Community Paramedicine in California: Overview of Pilot Projects

By Karen Shore

Community paramedicine seeks to improve the effectiveness and efficiency of health care delivery by partnering specially trained paramedics with other health care providers to meet local health care needs. Community paramedics receive additional training beyond what is required for paramedic licensure and provide care outside of their traditional role, which in California is restricted to responding to 911 calls and transporting patients to an acute care hospital emergency department (ED) or performing interfacility transfers. A major goal of community paramedicine is to address an overloaded system of emergency care by capitalizing on the unique abilities of paramedics and emergency medical services systems to provide alternatives to ambulance transports and ED visits.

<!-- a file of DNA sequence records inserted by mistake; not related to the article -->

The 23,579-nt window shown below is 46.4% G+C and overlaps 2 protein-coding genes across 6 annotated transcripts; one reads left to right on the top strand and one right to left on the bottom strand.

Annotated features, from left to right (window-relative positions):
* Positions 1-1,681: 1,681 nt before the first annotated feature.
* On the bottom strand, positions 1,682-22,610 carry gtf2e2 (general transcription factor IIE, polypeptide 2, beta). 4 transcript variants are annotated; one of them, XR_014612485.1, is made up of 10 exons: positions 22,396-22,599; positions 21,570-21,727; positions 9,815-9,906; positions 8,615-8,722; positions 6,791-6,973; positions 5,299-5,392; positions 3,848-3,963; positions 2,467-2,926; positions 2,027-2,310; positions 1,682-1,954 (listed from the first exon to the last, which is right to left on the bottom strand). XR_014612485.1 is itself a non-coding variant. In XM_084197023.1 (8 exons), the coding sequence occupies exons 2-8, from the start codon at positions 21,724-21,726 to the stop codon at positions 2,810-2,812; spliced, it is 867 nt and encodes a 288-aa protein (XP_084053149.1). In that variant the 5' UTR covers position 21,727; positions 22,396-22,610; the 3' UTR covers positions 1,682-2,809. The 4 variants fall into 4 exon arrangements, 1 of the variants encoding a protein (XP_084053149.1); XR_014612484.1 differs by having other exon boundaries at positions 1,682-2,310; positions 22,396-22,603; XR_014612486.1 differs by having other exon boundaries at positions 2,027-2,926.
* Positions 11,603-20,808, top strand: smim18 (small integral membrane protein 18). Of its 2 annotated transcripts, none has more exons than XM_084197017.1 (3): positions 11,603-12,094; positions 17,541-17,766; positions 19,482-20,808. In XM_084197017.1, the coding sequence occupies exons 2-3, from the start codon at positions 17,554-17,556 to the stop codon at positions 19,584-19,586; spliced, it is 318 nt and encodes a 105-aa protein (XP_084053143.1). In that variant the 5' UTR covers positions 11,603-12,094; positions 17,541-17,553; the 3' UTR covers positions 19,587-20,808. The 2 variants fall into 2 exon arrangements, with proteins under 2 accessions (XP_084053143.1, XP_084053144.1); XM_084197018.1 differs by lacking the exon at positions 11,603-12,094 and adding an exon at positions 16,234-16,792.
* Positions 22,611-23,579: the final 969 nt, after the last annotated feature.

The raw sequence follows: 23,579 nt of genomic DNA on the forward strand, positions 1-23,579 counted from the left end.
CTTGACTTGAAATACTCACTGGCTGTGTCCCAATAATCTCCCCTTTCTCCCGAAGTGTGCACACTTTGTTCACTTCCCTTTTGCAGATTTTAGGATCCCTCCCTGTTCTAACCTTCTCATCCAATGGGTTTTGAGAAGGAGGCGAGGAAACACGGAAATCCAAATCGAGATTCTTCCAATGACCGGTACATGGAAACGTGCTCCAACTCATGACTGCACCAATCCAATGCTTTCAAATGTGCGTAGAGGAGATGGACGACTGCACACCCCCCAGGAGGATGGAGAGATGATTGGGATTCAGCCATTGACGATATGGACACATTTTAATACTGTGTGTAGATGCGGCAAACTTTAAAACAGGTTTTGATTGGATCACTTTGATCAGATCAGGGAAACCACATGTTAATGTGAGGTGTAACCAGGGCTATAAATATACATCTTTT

California’s Community Paramedicine Pilot Projects

In 1972, California established the Health Workforce Pilot Project (HWPP), a visionary program administered by the California Office of Statewide Health Planning and Development (OSHPD) that waives scope of practice laws to test and evaluate new and innovative models of care. In November 2014, OSHPD approved HWPP #173, a project sponsored by the California Emergency Medical Services Authority (EMSA). Read about the six concepts being tested or download a PDF of the summaries under Related Materials below.